Occasionally we’d get a day off to relax around the base camp. Some of us would congregate in the mess tent and shoot the breeze or tell lies to pass the time. I’ve always been interested in what people will do to make a living, so I got into a conversation with one of the young Pakistanis employed on the Conoco contract.
The funniest thing I heard during that bit of story-telling was that the Brits on the job were being paid $300 a month. Given my attitude about the Brits and their work ethic on this job, I thought there was some justice to that. The Pakistani kid was getting $500 a month and sending it all home to his family. When we all went on an R&R, he would remain in camp in order to save his money.
I never mentioned what I was getting paid for fear of starting a riot. In fact, one of the pilots-who-wasn’t started quite a brouhaha by taking it upon himself to pay a couple of the locals more than the others.
Our days off were not always spent in camp.
Jean-Pierre Jacquard, a French national, was a renowned geologist and consultant hired by Conoco for this contract. He had recently conducted a study of U.S. gold reserves, and although he had signed a confidentiality agreement, he would sometimes let slip little nuggets of non-technical information just to pique our curiosity.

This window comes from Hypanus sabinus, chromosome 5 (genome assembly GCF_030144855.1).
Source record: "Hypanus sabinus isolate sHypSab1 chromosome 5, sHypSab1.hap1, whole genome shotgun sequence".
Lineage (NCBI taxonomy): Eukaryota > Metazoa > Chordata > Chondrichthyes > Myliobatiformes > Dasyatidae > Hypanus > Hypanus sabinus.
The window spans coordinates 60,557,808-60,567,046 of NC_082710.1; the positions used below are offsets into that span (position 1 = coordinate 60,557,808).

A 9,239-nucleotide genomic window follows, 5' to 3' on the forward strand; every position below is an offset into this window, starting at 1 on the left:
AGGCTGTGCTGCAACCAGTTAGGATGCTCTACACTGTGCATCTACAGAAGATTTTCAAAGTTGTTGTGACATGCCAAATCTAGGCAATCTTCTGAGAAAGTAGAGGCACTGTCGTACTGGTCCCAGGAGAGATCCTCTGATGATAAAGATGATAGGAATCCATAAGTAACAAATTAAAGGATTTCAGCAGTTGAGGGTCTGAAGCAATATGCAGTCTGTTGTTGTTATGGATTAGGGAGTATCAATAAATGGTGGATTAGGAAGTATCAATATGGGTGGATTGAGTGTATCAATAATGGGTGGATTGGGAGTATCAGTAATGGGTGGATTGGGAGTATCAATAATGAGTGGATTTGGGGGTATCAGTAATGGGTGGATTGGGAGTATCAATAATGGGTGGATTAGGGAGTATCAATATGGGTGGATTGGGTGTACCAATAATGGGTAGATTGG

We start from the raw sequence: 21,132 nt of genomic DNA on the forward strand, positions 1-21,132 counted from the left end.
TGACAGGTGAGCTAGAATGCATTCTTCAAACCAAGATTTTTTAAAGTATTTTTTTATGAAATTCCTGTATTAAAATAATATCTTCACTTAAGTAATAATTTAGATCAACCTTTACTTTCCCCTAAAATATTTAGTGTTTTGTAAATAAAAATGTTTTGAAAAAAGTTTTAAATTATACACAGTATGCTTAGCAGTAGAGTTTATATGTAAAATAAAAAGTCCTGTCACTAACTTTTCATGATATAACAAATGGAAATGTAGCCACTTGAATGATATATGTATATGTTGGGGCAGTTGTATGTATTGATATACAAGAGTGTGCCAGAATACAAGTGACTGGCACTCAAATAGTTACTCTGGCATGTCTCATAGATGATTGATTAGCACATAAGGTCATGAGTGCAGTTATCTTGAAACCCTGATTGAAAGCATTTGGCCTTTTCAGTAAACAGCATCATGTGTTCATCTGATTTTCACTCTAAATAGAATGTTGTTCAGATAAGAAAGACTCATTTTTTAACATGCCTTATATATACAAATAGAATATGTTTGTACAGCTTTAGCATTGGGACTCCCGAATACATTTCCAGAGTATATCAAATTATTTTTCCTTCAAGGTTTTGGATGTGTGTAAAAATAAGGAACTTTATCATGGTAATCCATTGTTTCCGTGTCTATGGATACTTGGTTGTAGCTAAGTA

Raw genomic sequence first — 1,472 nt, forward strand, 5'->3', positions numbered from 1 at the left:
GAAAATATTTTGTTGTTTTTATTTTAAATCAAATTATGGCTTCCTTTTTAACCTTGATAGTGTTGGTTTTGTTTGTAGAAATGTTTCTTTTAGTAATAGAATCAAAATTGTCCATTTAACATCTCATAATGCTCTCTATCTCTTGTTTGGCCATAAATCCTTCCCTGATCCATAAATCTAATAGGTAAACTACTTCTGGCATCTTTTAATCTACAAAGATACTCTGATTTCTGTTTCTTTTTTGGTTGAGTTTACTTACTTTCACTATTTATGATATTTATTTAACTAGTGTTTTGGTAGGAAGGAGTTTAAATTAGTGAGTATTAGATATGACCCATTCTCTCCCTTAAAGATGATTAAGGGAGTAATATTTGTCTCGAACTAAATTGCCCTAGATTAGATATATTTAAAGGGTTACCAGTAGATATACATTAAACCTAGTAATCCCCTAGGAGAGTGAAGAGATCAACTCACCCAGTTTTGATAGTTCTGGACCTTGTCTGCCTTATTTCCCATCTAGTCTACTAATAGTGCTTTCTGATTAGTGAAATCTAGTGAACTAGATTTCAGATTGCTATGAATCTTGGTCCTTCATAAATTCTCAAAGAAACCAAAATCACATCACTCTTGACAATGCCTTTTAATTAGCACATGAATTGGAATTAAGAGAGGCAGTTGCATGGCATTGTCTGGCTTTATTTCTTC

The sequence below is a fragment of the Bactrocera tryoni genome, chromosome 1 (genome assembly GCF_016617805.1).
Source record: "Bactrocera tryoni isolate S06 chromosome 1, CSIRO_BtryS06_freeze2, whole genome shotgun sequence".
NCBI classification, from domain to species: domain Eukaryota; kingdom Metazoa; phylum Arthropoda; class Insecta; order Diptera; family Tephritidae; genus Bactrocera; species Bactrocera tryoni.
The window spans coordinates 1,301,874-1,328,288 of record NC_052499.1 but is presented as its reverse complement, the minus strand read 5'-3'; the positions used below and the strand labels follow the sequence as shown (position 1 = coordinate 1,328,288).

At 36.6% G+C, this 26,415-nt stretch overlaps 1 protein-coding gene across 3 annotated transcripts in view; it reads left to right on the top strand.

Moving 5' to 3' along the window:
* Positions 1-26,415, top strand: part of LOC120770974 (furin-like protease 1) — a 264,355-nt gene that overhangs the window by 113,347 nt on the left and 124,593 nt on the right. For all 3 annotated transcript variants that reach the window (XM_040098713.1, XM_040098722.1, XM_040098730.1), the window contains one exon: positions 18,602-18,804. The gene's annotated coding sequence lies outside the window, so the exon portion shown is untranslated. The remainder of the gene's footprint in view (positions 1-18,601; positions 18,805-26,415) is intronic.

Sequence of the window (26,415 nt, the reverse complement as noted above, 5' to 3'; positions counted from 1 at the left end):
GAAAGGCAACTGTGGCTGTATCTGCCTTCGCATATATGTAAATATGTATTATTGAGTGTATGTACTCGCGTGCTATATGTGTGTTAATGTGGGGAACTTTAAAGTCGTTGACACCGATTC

Jean-Pierre would round up the helicopters and load them with engineers, locals and himself and point us in the direction of the fantastic sand beaches that were 80 or 90 miles away to the east. We’d fly along the coast until we found a likely spot for the afternoon, then circle and land. During the over-water part of the flight, I noticed sharks swimming to the surface, and often wondered if it was the high-pitched sound made by the tail rotor that drew them into the shallow waters.
On one beach sojourn near Gabbac, Nugaal, we chose to land not far from a well-used camp on the beach that a Somali had constructed for his family. He had a fire pit and his shelter set up, and his wooden boat was drawn up on shore. If you look closely at the fire pit in the picture, you’ll see that he has a wind break around his fire constructed entirely from huge tortoise shells. He even had a couple of wooden pallets leaning against his shelter that he had rescued from the ocean.
It was an apparent rarity to see such a setup, since Somalis considered fishing to be beneath their dignity. In the middle of the worst drought in their (at that time) history, I found this aversion to fishing rather sad.